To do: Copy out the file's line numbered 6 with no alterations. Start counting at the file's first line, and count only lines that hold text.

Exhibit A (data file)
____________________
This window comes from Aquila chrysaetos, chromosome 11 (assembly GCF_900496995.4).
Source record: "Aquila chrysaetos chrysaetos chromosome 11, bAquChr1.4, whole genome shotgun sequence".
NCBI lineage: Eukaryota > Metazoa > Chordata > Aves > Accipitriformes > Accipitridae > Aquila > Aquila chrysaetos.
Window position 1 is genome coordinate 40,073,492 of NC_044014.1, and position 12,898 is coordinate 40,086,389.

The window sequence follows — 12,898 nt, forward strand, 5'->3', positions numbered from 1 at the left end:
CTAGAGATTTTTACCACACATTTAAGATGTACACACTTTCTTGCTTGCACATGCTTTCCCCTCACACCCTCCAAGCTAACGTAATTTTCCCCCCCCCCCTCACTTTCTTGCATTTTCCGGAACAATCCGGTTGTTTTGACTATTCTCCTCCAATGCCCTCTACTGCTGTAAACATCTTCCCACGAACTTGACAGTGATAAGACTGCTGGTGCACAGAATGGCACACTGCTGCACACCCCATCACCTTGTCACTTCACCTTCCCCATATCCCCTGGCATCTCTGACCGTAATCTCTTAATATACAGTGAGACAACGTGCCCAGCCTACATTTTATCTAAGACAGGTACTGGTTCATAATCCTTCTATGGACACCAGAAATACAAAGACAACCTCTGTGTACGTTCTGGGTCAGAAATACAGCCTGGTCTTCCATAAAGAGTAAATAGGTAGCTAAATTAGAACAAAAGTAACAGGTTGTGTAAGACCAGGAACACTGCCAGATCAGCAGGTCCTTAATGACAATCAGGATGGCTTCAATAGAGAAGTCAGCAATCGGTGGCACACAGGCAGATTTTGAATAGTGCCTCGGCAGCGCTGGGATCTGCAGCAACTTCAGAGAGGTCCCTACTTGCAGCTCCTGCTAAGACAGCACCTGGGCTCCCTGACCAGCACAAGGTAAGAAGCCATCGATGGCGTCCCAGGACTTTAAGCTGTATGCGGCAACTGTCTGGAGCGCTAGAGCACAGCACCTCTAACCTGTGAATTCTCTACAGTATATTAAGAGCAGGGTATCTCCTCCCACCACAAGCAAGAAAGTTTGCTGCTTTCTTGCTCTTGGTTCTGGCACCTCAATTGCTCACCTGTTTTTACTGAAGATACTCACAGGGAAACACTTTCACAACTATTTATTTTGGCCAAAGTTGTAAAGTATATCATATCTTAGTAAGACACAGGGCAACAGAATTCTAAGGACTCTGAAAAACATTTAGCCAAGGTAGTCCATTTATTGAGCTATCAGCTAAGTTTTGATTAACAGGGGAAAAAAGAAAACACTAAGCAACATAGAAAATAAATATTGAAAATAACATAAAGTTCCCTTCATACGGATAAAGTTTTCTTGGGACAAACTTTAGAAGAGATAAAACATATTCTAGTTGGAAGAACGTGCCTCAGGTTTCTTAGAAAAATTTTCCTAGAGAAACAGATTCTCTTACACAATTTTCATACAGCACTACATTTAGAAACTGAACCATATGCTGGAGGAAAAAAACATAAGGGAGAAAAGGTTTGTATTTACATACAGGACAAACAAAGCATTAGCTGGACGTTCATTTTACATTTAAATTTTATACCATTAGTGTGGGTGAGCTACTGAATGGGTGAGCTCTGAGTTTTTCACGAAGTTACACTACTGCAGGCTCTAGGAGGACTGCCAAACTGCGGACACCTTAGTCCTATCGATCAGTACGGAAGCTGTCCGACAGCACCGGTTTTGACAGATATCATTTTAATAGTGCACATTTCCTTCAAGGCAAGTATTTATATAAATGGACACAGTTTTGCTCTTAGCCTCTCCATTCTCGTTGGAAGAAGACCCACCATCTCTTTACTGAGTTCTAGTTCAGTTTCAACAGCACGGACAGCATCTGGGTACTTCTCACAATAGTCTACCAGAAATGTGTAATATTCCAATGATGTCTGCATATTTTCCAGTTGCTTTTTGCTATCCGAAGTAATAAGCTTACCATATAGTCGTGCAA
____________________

CTAGAGATTTTTACCACACATTTAAGATGTACACACTTTCTTGCTTGCACATGCTTTCCCCTCACACCCTCCAAGCTAACGTAATTTTCCCCCCCCCCCTCACTTTCTTGCATTTTCCGGAACAATCCGGTTGTTTTGACTATTCTCCTCCAATGCCCTCTACTGCTGTAAACATCTTCCCACGAACTTGACAGTGATAAGACTGCTGGTGCACAGAATGGCACACTGCTGCACACCCCATCACCTTGTCACTTCACCTTCCCCATATCCCCTGGCATCTCTGACCGTAATCTCTTAATATACAGTGAGACAACGTGCCCAGCCTACATTTTATCTAAGACAGGTACTGGTTCATAATCCTTCTATGGACACCAGAAATACAAAGACAACCTCTGTGTACGTTCTGGGTCAGAAATACAGCCTGGTCTTCCATAAAGAGTAAATAGGTAGCTAAATTAGAACAAAAGTAACAGGTTGTGTAAGACCAGGAACACTGCCAGATCAGCAGGTCCTTAATGACAATCAGGATGGCTTCAATAGAGAAGTCAGCAATCGGTGGCACACAGGCAGATTTTGAATAGTGCCTCGGCAGCGCTGGGATCTGCAGCAACTTCAGAGAGGTCCCTACTTGCAGCTCCTGCTAAGACAGCACCTGGGCTCCCTGACCAGCACAAGGTAAGAAGCCATCGATGGCGTCCCAGGACTTTAAGCTGTATGCGGCAACTGTCTGGAGCGCTAGAGCACAGCACCTCTAACCTGTGAATTCTCTACAGTATATTAAGAGCAGGGTATCTCCTCCCACCACAAGCAAGAAAGTTTGCTGCTTTCTTGCTCTTGGTTCTGGCACCTCAATTGCTCACCTGTTTTTACTGAAGATACTCACAGGGAAACACTTTCACAACTATTTATTTTGGCCAAAGTTGTAAAGTATATCATATCTTAGTAAGACACAGGGCAACAGAATTCTAAGGACTCTGAAAAACATTTAGCCAAGGTAGTCCATTTATTGAGCTATCAGCTAAGTTTTGATTAACAGGGGAAAAAAGAAAACACTAAGCAACATAGAAAATAAATATTGAAAATAACATAAAGTTCCCTTCATACGGATAAAGTTTTCTTGGGACAAACTTTAGAAGAGATAAAACATATTCTAGTTGGAAGAACGTGCCTCAGGTTTCTTAGAAAAATTTTCCTAGAGAAACAGATTCTCTTACACAATTTTCATACAGCACTACATTTAGAAACTGAACCATATGCTGGAGGAAAAAAACATAAGGGAGAAAAGGTTTGTATTTACATACAGGACAAACAAAGCATTAGCTGGACGTTCATTTTACATTTAAATTTTATACCATTAGTGTGGGTGAGCTACTGAATGGGTGAGCTCTGAGTTTTTCACGAAGTTACACTACTGCAGGCTCTAGGAGGACTGCCAAACTGCGGACACCTTAGTCCTATCGATCAGTACGGAAGCTGTCCGACAGCACCGGTTTTGACAGATATCATTTTAATAGTGCACATTTCCTTCAAGGCAAGTATTTATATAAATGGACACAGTTTTGCTCTTAGCCTCTCCATTCTCGTTGGAAGAAGACCCACCATCTCTTTACTGAGTTCTAGTTCAGTTTCAACAGCACGGACAGCATCTGGGTACTTCTCACAATAGTCTACCAGAAATGTGTAATATTCCAATGATGTCTGCATATTTTCCAGTTGCTTTTTGCTATCCGAAGTAATAAGCTTACCATATAGTCGTGCAA